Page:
Berg, C., Schwager, P., Pöltl, M. & Dengler, J. 2016. Plot sizes used for phytosociological sampling of bryophyte and lichen micro-communities. — Herzogia 29: 654–667.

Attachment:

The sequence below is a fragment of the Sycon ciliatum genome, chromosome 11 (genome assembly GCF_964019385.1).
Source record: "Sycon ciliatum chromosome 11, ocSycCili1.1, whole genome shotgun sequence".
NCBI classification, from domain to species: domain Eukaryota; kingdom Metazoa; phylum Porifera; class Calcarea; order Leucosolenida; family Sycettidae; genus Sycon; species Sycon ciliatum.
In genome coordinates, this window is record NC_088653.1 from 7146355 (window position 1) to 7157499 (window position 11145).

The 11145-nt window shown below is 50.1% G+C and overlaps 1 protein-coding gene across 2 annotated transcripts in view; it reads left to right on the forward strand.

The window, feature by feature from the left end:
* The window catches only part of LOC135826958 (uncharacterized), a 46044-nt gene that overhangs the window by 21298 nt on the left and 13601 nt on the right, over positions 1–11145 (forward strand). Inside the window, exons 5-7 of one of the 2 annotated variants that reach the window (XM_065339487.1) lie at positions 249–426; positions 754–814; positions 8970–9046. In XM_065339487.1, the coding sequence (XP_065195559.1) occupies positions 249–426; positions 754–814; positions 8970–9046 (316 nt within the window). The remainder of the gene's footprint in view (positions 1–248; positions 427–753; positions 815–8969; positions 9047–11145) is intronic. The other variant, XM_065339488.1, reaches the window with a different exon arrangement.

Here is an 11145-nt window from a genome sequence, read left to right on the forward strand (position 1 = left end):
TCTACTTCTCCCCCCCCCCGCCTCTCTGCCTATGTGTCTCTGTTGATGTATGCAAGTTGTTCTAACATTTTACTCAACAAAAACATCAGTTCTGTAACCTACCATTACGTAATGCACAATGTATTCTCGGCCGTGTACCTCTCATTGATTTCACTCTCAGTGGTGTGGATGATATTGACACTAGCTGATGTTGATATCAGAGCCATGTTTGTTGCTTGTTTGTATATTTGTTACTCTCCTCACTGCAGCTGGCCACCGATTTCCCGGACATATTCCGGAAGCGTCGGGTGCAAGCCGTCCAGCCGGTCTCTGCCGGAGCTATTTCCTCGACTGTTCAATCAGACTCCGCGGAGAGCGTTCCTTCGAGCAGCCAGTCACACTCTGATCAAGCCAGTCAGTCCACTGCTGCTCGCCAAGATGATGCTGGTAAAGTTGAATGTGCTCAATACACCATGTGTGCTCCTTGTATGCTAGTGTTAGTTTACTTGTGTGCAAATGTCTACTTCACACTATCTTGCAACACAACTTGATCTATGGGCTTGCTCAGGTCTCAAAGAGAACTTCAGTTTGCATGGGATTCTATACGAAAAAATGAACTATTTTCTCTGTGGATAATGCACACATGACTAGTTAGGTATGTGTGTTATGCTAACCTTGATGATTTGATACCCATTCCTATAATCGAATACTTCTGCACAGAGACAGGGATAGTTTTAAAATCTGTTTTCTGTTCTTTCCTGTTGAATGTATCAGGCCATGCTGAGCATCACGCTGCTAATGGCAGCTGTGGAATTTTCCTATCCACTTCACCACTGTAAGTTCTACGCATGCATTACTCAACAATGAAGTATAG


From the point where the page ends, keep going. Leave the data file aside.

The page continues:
To study the ecology of bryophytes and lichens, a plot-based approach in the tradition of phytosociology is widely used in Europe. Plot size has a crucial influence on the outcome of various analyses. Vegetation-environment analyses, biodiversity studies and vegetation classifications can be strongly biased if different plot sizes are compared or combined. For this reason, standard plot sizes have been recommended repeatedly. We collected 122 articles from eight international journals to analyse which plot sizes they used for sampling bryophyte and lichen communities. We found 11,573 relevés from 19 European countries, with German data and bryophyte communities being prevailing. Overall plot sizes ranged from 0.0002 to 30 m2. The medians of plots sizes of saxicolous, corticolous, terricolous and lignicolous communities were all in the range of 0.04 to 0.09 m2. Much smaller plots were used for bird casts and for epiphyllous micro-communities, with the smallest plots being only 2.1 cm2 in size. The largest plots exceeded 1m2 and were mostly used for terricolous lichen communities, in which most authors also recorded vascular plants. The most frequently used plot sizes in all data were 0.04, 0.01 and 0.03 m2, while differences between the substrate types and among the two taxa were of subordinate importance. To replace the former vague criteria used to determine the plot size, like minimum area, representativeness and homogeneity, we recommend the use of a standard plot size for future studies of cryptogam micro-communities. To achieve best-possible compatibility with former studies, 0.04m2 (20cm × 20 cm) appears as a good option. If cryptogam-rich vegetation types regularly cover many square metres or even hectares, we recommend to analyse them not only as micro-communities, but, including the co-occurring vascular plants and using plot sizes of 4–16 m2, also as part of the normal system of complete plant communities, where such types typically had been neglected. Finally, we emphasize the fundamental difference between complete phytocoenoses, which alone should be considered in conventional syntaxonomy, and partial communities (merocoenoses, synusia), which better should be treated in a parallel classification system with its own ranks. Plot size can be considered as strong circumstantial evidence, whether a record refers to a complete phytocoenosis or to a synusia. We recommend assuming for plot sizes below 1 m2 that they are either synusiae or incomplete records of phytocoenoses, thus in either case not suitable for conventional syntaxonomy. Syntaxa based on such micro-plots should generally be considered as invalid.